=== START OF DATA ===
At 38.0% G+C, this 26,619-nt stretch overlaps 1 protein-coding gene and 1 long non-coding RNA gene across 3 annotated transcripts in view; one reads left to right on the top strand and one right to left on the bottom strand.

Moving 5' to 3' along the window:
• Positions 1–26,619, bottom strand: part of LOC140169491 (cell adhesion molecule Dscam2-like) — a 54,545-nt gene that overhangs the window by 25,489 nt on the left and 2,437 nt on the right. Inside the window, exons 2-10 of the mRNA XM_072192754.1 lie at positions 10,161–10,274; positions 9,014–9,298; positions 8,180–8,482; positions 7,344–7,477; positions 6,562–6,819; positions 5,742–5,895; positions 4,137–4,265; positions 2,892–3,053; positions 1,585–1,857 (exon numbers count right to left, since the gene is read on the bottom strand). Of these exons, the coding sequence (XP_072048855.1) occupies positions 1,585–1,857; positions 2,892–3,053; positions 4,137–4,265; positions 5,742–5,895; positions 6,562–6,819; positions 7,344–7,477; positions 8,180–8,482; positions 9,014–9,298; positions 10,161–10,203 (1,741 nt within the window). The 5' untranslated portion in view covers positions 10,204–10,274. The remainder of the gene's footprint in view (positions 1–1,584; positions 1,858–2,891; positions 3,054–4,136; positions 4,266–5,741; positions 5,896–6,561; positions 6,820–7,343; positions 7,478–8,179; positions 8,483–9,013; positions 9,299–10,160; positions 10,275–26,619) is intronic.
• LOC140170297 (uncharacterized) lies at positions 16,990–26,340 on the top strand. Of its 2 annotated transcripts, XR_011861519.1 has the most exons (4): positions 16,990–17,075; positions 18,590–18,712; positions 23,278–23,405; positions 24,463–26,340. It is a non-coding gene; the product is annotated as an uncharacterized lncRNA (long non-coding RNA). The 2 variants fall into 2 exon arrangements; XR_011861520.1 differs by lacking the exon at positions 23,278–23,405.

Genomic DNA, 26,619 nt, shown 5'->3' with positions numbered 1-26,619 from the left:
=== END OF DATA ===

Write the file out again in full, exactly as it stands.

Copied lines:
At 38.0% G+C, this 26,619-nt stretch overlaps 1 protein-coding gene and 1 long non-coding RNA gene across 3 annotated transcripts in view; one reads left to right on the top strand and one right to left on the bottom strand.

Moving 5' to 3' along the window:
• Positions 1–26,619, bottom strand: part of LOC140169491 (cell adhesion molecule Dscam2-like) — a 54,545-nt gene that overhangs the window by 25,489 nt on the left and 2,437 nt on the right. Inside the window, exons 2-10 of the mRNA XM_072192754.1 lie at positions 10,161–10,274; positions 9,014–9,298; positions 8,180–8,482; positions 7,344–7,477; positions 6,562–6,819; positions 5,742–5,895; positions 4,137–4,265; positions 2,892–3,053; positions 1,585–1,857 (exon numbers count right to left, since the gene is read on the bottom strand). Of these exons, the coding sequence (XP_072048855.1) occupies positions 1,585–1,857; positions 2,892–3,053; positions 4,137–4,265; positions 5,742–5,895; positions 6,562–6,819; positions 7,344–7,477; positions 8,180–8,482; positions 9,014–9,298; positions 10,161–10,203 (1,741 nt within the window). The 5' untranslated portion in view covers positions 10,204–10,274. The remainder of the gene's footprint in view (positions 1–1,584; positions 1,858–2,891; positions 3,054–4,136; positions 4,266–5,741; positions 5,896–6,561; positions 6,820–7,343; positions 7,478–8,179; positions 8,483–9,013; positions 9,299–10,160; positions 10,275–26,619) is intronic.
• LOC140170297 (uncharacterized) lies at positions 16,990–26,340 on the top strand. Of its 2 annotated transcripts, XR_011861519.1 has the most exons (4): positions 16,990–17,075; positions 18,590–18,712; positions 23,278–23,405; positions 24,463–26,340. It is a non-coding gene; the product is annotated as an uncharacterized lncRNA (long non-coding RNA). The 2 variants fall into 2 exon arrangements; XR_011861520.1 differs by lacking the exon at positions 23,278–23,405.

Genomic DNA, 26,619 nt, shown 5'->3' with positions numbered 1-26,619 from the left: